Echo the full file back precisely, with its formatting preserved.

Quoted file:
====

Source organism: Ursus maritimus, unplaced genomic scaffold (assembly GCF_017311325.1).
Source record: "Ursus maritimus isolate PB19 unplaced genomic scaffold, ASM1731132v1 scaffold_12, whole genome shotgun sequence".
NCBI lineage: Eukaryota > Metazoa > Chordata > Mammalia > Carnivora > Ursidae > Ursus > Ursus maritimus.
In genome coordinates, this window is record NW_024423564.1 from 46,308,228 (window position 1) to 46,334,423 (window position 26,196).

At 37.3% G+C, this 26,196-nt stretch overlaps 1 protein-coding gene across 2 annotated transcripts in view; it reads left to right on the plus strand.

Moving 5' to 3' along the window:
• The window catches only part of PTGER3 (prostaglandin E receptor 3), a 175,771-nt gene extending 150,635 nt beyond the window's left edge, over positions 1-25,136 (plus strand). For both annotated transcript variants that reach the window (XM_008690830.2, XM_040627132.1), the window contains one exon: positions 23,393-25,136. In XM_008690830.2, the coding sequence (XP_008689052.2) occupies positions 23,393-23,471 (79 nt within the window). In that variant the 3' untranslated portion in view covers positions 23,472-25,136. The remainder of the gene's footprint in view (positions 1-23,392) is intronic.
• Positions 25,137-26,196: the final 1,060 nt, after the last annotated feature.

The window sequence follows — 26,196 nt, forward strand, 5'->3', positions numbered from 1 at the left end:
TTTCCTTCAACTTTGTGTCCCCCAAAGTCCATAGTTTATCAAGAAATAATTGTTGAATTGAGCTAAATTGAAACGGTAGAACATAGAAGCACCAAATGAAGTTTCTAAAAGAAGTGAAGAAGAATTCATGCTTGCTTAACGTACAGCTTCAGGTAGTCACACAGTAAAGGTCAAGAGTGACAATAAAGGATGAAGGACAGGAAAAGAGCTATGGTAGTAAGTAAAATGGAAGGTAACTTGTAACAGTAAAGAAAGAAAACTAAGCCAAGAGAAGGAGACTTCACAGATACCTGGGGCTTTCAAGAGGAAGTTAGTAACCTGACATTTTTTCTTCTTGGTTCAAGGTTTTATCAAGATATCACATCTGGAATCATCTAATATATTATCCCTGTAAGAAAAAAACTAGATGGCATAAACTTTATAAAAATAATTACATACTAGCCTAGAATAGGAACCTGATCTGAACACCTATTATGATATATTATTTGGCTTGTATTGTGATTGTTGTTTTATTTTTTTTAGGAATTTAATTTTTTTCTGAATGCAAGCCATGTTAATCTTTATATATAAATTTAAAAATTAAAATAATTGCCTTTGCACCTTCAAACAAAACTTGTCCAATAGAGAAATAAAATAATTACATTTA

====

Source organism: Ursus maritimus, unplaced genomic scaffold (assembly GCF_017311325.1).
Source record: "Ursus maritimus isolate PB19 unplaced genomic scaffold, ASM1731132v1 scaffold_12, whole genome shotgun sequence".
NCBI lineage: Eukaryota > Metazoa > Chordata > Mammalia > Carnivora > Ursidae > Ursus > Ursus maritimus.
In genome coordinates, this window is record NW_024423564.1 from 46,308,228 (window position 1) to 46,334,423 (window position 26,196).

At 37.3% G+C, this 26,196-nt stretch overlaps 1 protein-coding gene across 2 annotated transcripts in view; it reads left to right on the plus strand.

Moving 5' to 3' along the window:
• The window catches only part of PTGER3 (prostaglandin E receptor 3), a 175,771-nt gene extending 150,635 nt beyond the window's left edge, over positions 1-25,136 (plus strand). For both annotated transcript variants that reach the window (XM_008690830.2, XM_040627132.1), the window contains one exon: positions 23,393-25,136. In XM_008690830.2, the coding sequence (XP_008689052.2) occupies positions 23,393-23,471 (79 nt within the window). In that variant the 3' untranslated portion in view covers positions 23,472-25,136. The remainder of the gene's footprint in view (positions 1-23,392) is intronic.
• Positions 25,137-26,196: the final 1,060 nt, after the last annotated feature.

The window sequence follows — 26,196 nt, forward strand, 5'->3', positions numbered from 1 at the left end:
TTTCCTTCAACTTTGTGTCCCCCAAAGTCCATAGTTTATCAAGAAATAATTGTTGAATTGAGCTAAATTGAAACGGTAGAACATAGAAGCACCAAATGAAGTTTCTAAAAGAAGTGAAGAAGAATTCATGCTTGCTTAACGTACAGCTTCAGGTAGTCACACAGTAAAGGTCAAGAGTGACAATAAAGGATGAAGGACAGGAAAAGAGCTATGGTAGTAAGTAAAATGGAAGGTAACTTGTAACAGTAAAGAAAGAAAACTAAGCCAAGAGAAGGAGACTTCACAGATACCTGGGGCTTTCAAGAGGAAGTTAGTAACCTGACATTTTTTCTTCTTGGTTCAAGGTTTTATCAAGATATCACATCTGGAATCATCTAATATATTATCCCTGTAAGAAAAAAACTAGATGGCATAAACTTTATAAAAATAATTACATACTAGCCTAGAATAGGAACCTGATCTGAACACCTATTATGATATATTATTTGGCTTGTATTGTGATTGTTGTTTTATTTTTTTTAGGAATTTAATTTTTTTCTGAATGCAAGCCATGTTAATCTTTATATATAAATTTAAAAATTAAAATAATTGCCTTTGCACCTTCAAACAAAACTTGTCCAATAGAGAAATAAAATAATTACATTTA